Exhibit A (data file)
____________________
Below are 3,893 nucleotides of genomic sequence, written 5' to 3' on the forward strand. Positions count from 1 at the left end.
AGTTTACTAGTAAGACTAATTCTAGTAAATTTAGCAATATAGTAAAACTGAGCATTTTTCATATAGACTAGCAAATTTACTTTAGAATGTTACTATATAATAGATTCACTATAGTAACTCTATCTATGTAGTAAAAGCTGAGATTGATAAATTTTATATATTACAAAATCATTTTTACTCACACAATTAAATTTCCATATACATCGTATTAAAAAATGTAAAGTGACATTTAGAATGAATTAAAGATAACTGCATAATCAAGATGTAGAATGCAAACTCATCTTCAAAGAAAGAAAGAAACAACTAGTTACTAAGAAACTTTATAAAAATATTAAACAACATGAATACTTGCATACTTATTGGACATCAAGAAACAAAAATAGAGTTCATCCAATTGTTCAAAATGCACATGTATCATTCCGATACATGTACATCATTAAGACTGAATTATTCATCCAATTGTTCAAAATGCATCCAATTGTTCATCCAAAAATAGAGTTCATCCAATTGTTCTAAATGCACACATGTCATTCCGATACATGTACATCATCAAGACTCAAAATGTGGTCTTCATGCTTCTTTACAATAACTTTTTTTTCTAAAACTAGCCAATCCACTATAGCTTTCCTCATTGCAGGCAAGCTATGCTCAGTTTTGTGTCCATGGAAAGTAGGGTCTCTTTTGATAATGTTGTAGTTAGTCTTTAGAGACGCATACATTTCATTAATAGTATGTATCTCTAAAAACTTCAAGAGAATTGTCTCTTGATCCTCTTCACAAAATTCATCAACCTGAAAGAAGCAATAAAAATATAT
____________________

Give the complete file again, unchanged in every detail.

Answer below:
Below are 3,893 nucleotides of genomic sequence, written 5' to 3' on the forward strand. Positions count from 1 at the left end.
AGTTTACTAGTAAGACTAATTCTAGTAAATTTAGCAATATAGTAAAACTGAGCATTTTTCATATAGACTAGCAAATTTACTTTAGAATGTTACTATATAATAGATTCACTATAGTAACTCTATCTATGTAGTAAAAGCTGAGATTGATAAATTTTATATATTACAAAATCATTTTTACTCACACAATTAAATTTCCATATACATCGTATTAAAAAATGTAAAGTGACATTTAGAATGAATTAAAGATAACTGCATAATCAAGATGTAGAATGCAAACTCATCTTCAAAGAAAGAAAGAAACAACTAGTTACTAAGAAACTTTATAAAAATATTAAACAACATGAATACTTGCATACTTATTGGACATCAAGAAACAAAAATAGAGTTCATCCAATTGTTCAAAATGCACATGTATCATTCCGATACATGTACATCATTAAGACTGAATTATTCATCCAATTGTTCAAAATGCATCCAATTGTTCATCCAAAAATAGAGTTCATCCAATTGTTCTAAATGCACACATGTCATTCCGATACATGTACATCATCAAGACTCAAAATGTGGTCTTCATGCTTCTTTACAATAACTTTTTTTTCTAAAACTAGCCAATCCACTATAGCTTTCCTCATTGCAGGCAAGCTATGCTCAGTTTTGTGTCCATGGAAAGTAGGGTCTCTTTTGATAATGTTGTAGTTAGTCTTTAGAGACGCATACATTTCATTAATAGTATGTATCTCTAAAAACTTCAAGAGAATTGTCTCTTGATCCTCTTCACAAAATTCATCAACCTGAAAGAAGCAATAAAAATATAT